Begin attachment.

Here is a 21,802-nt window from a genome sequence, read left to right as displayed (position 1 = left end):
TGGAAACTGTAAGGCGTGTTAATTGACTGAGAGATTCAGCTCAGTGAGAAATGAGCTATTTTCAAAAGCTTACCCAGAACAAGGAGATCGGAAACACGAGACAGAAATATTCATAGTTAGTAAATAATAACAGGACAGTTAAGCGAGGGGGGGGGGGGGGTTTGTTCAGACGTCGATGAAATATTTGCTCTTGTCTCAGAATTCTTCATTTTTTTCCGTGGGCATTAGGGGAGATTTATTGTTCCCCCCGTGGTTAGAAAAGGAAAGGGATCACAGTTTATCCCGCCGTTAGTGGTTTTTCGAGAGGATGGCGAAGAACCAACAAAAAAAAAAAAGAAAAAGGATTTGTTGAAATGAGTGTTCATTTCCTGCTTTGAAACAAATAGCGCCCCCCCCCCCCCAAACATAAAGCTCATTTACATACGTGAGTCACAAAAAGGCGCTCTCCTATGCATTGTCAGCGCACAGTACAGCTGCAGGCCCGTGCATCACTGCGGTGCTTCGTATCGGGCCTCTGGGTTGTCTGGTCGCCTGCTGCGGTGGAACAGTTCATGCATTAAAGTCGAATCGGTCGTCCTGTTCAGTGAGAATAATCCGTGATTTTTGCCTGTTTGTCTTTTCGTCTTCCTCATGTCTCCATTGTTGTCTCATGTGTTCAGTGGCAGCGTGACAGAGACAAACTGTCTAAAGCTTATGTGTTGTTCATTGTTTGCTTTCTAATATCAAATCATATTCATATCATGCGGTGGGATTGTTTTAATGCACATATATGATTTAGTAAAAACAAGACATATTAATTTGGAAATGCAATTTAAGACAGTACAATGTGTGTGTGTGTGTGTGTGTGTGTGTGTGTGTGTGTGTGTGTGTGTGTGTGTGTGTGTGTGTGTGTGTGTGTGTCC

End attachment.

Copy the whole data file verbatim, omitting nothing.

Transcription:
Here is a 21,802-nt window from a genome sequence, read left to right as displayed (position 1 = left end):
TGGAAACTGTAAGGCGTGTTAATTGACTGAGAGATTCAGCTCAGTGAGAAATGAGCTATTTTCAAAAGCTTACCCAGAACAAGGAGATCGGAAACACGAGACAGAAATATTCATAGTTAGTAAATAATAACAGGACAGTTAAGCGAGGGGGGGGGGGGGGTTTGTTCAGACGTCGATGAAATATTTGCTCTTGTCTCAGAATTCTTCATTTTTTTCCGTGGGCATTAGGGGAGATTTATTGTTCCCCCCGTGGTTAGAAAAGGAAAGGGATCACAGTTTATCCCGCCGTTAGTGGTTTTTCGAGAGGATGGCGAAGAACCAACAAAAAAAAAAAAGAAAAAGGATTTGTTGAAATGAGTGTTCATTTCCTGCTTTGAAACAAATAGCGCCCCCCCCCCCCCAAACATAAAGCTCATTTACATACGTGAGTCACAAAAAGGCGCTCTCCTATGCATTGTCAGCGCACAGTACAGCTGCAGGCCCGTGCATCACTGCGGTGCTTCGTATCGGGCCTCTGGGTTGTCTGGTCGCCTGCTGCGGTGGAACAGTTCATGCATTAAAGTCGAATCGGTCGTCCTGTTCAGTGAGAATAATCCGTGATTTTTGCCTGTTTGTCTTTTCGTCTTCCTCATGTCTCCATTGTTGTCTCATGTGTTCAGTGGCAGCGTGACAGAGACAAACTGTCTAAAGCTTATGTGTTGTTCATTGTTTGCTTTCTAATATCAAATCATATTCATATCATGCGGTGGGATTGTTTTAATGCACATATATGATTTAGTAAAAACAAGACATATTAATTTGGAAATGCAATTTAAGACAGTACAATGTGTGTGTGTGTGTGTGTGTGTGTGTGTGTGTGTGTGTGTGTGTGTGTGTGTGTGTGTGTGTGTGTGTGTGTGTCC